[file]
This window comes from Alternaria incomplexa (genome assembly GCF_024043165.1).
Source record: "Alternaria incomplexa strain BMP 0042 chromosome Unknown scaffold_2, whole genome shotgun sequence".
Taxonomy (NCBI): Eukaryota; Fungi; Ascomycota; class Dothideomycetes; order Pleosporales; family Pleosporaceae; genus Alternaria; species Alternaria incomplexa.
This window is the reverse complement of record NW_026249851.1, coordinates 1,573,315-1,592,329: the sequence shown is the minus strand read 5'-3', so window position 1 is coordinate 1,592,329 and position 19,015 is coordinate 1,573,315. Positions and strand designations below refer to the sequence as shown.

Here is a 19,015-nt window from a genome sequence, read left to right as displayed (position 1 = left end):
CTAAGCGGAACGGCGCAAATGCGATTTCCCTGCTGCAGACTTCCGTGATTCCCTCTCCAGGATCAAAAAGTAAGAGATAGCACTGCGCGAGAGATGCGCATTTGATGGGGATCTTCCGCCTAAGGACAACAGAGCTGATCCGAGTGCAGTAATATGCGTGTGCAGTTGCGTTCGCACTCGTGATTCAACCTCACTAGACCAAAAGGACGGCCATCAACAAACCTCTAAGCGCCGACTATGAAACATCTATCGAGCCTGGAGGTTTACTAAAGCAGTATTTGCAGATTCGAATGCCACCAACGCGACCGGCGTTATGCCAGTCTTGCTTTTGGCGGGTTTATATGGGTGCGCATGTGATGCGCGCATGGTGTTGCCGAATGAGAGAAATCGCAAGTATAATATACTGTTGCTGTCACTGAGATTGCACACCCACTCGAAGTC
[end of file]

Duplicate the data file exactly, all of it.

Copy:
This window comes from Alternaria incomplexa (genome assembly GCF_024043165.1).
Source record: "Alternaria incomplexa strain BMP 0042 chromosome Unknown scaffold_2, whole genome shotgun sequence".
Taxonomy (NCBI): Eukaryota; Fungi; Ascomycota; class Dothideomycetes; order Pleosporales; family Pleosporaceae; genus Alternaria; species Alternaria incomplexa.
This window is the reverse complement of record NW_026249851.1, coordinates 1,573,315-1,592,329: the sequence shown is the minus strand read 5'-3', so window position 1 is coordinate 1,592,329 and position 19,015 is coordinate 1,573,315. Positions and strand designations below refer to the sequence as shown.

Here is a 19,015-nt window from a genome sequence, read left to right as displayed (position 1 = left end):
CTAAGCGGAACGGCGCAAATGCGATTTCCCTGCTGCAGACTTCCGTGATTCCCTCTCCAGGATCAAAAAGTAAGAGATAGCACTGCGCGAGAGATGCGCATTTGATGGGGATCTTCCGCCTAAGGACAACAGAGCTGATCCGAGTGCAGTAATATGCGTGTGCAGTTGCGTTCGCACTCGTGATTCAACCTCACTAGACCAAAAGGACGGCCATCAACAAACCTCTAAGCGCCGACTATGAAACATCTATCGAGCCTGGAGGTTTACTAAAGCAGTATTTGCAGATTCGAATGCCACCAACGCGACCGGCGTTATGCCAGTCTTGCTTTTGGCGGGTTTATATGGGTGCGCATGTGATGCGCGCATGGTGTTGCCGAATGAGAGAAATCGCAAGTATAATATACTGTTGCTGTCACTGAGATTGCACACCCACTCGAAGTC